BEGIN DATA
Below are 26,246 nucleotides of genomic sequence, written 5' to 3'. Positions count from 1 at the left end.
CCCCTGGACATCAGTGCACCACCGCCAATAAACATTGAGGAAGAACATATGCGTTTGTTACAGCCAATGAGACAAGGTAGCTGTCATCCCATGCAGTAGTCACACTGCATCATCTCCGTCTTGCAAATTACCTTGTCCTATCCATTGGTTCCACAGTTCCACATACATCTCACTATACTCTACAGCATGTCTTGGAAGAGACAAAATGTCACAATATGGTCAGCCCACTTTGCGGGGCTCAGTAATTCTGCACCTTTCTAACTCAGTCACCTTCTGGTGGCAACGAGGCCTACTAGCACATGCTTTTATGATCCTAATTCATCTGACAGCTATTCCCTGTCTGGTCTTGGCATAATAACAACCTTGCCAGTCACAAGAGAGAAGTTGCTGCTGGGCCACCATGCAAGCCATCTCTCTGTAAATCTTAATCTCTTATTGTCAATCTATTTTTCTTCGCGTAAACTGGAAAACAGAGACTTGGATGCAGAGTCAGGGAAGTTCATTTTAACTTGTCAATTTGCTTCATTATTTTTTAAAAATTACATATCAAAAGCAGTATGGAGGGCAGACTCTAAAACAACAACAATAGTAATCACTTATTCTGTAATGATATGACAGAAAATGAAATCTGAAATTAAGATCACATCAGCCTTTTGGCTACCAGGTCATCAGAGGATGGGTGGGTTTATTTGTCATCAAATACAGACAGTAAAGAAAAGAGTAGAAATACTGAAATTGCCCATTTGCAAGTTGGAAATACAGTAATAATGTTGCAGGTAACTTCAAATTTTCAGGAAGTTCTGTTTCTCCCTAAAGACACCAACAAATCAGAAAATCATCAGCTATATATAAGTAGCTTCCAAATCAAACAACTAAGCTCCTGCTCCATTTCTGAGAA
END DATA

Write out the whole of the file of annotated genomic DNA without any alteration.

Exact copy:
Below are 26,246 nucleotides of genomic sequence, written 5' to 3'. Positions count from 1 at the left end.
CCCCTGGACATCAGTGCACCACCGCCAATAAACATTGAGGAAGAACATATGCGTTTGTTACAGCCAATGAGACAAGGTAGCTGTCATCCCATGCAGTAGTCACACTGCATCATCTCCGTCTTGCAAATTACCTTGTCCTATCCATTGGTTCCACAGTTCCACATACATCTCACTATACTCTACAGCATGTCTTGGAAGAGACAAAATGTCACAATATGGTCAGCCCACTTTGCGGGGCTCAGTAATTCTGCACCTTTCTAACTCAGTCACCTTCTGGTGGCAACGAGGCCTACTAGCACATGCTTTTATGATCCTAATTCATCTGACAGCTATTCCCTGTCTGGTCTTGGCATAATAACAACCTTGCCAGTCACAAGAGAGAAGTTGCTGCTGGGCCACCATGCAAGCCATCTCTCTGTAAATCTTAATCTCTTATTGTCAATCTATTTTTCTTCGCGTAAACTGGAAAACAGAGACTTGGATGCAGAGTCAGGGAAGTTCATTTTAACTTGTCAATTTGCTTCATTATTTTTTAAAAATTACATATCAAAAGCAGTATGGAGGGCAGACTCTAAAACAACAACAATAGTAATCACTTATTCTGTAATGATATGACAGAAAATGAAATCTGAAATTAAGATCACATCAGCCTTTTGGCTACCAGGTCATCAGAGGATGGGTGGGTTTATTTGTCATCAAATACAGACAGTAAAGAAAAGAGTAGAAATACTGAAATTGCCCATTTGCAAGTTGGAAATACAGTAATAATGTTGCAGGTAACTTCAAATTTTCAGGAAGTTCTGTTTCTCCCTAAAGACACCAACAAATCAGAAAATCATCAGCTATATATAAGTAGCTTCCAAATCAAACAACTAAGCTCCTGCTCCATTTCTGAGAA